I've had good success with the "Cell Sensor" for confirming or discounting sources I've sensed with my fingernail magnets. I was surprised to find the Cell Sensor is cheaply made with through-hole components, but hey, it works. I'd love to roll my own. On the other hand, I've had crap results with small fingernail magnets. I'm very glad I prototyped with larger magnets, because the 3mm magnets are way too small to vibrate my whole fingernail.
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I am a bit late to the discussion here, since the link is already broken, but I think it's neat that this is being discussed here. About a year ago, I bought some magnets and sensors, and tried out fingernail magnets. For anyone trying out fingernail magnets, I recommend big neodymium magnets (at least 1/4" diameter). Pick…
I am indeed serious. Based on my knowledge of electronics and physics, I don't see where the electric field is coming from. I legitimately don't see how a coated magnet would transmit an electric signal. On the other hand, the 60Hz vibration as recorded by the "feelingwaves" blog is very clearly a mechanical effect. As for…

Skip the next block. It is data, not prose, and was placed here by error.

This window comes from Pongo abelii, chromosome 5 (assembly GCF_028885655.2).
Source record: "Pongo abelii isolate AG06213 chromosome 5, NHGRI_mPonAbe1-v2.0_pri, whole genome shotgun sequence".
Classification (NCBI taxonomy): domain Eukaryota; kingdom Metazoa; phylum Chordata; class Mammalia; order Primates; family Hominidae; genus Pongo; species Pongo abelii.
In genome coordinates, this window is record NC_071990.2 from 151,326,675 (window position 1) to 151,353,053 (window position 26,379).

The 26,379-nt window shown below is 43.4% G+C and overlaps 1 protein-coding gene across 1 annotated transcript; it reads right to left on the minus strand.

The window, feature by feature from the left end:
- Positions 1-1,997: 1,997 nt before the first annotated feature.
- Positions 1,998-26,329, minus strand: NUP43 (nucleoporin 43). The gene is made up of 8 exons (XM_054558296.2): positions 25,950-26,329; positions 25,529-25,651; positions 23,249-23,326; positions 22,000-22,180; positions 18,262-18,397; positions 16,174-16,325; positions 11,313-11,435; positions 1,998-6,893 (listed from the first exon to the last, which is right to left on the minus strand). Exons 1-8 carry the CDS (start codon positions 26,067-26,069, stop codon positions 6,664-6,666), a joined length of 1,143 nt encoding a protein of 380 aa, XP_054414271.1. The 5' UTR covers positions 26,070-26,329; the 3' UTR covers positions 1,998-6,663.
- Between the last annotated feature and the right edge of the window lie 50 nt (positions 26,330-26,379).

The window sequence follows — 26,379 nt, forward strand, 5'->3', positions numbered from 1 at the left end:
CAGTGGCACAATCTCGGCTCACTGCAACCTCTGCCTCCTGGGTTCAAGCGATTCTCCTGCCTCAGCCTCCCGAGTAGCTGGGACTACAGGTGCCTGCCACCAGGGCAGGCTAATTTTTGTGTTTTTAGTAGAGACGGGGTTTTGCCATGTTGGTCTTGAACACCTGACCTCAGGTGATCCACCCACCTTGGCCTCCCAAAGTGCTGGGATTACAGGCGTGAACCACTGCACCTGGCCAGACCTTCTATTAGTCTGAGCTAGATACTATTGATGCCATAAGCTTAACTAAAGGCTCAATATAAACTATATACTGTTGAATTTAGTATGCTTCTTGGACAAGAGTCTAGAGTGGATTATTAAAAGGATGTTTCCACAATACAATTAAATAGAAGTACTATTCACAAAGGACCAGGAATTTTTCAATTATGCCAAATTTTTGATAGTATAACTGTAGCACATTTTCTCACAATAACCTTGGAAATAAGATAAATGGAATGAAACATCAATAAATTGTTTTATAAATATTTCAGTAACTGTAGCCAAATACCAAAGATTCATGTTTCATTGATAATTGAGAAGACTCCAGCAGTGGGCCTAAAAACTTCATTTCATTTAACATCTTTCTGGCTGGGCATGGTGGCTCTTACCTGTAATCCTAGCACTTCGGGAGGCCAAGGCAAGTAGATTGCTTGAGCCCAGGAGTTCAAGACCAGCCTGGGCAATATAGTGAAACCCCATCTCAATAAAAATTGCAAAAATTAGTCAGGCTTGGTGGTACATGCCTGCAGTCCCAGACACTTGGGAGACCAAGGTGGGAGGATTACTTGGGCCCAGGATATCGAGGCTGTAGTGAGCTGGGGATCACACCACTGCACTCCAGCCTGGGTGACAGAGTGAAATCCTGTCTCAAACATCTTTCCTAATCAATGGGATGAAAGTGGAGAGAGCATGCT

Don't these magnets work by mechanical vibration? The Wired article alleged that neodymium coated with silicon and then gold caused an electrical field, but most of what I've seen suggests that mechanical vibration is the only source of sensation. I don't think there should be any induced electrical potential, no matter…
I also ordered the V&P magnets (from the USA) -- I ordered the 3mm (x100) and 6mm (x10) magnets for $53, the total was around $75 including S/H. I placed the order on Thursday via their order form, they emailed me the same day. They sent the info to my credit card company today (Wednesday). So they're a bit slower than…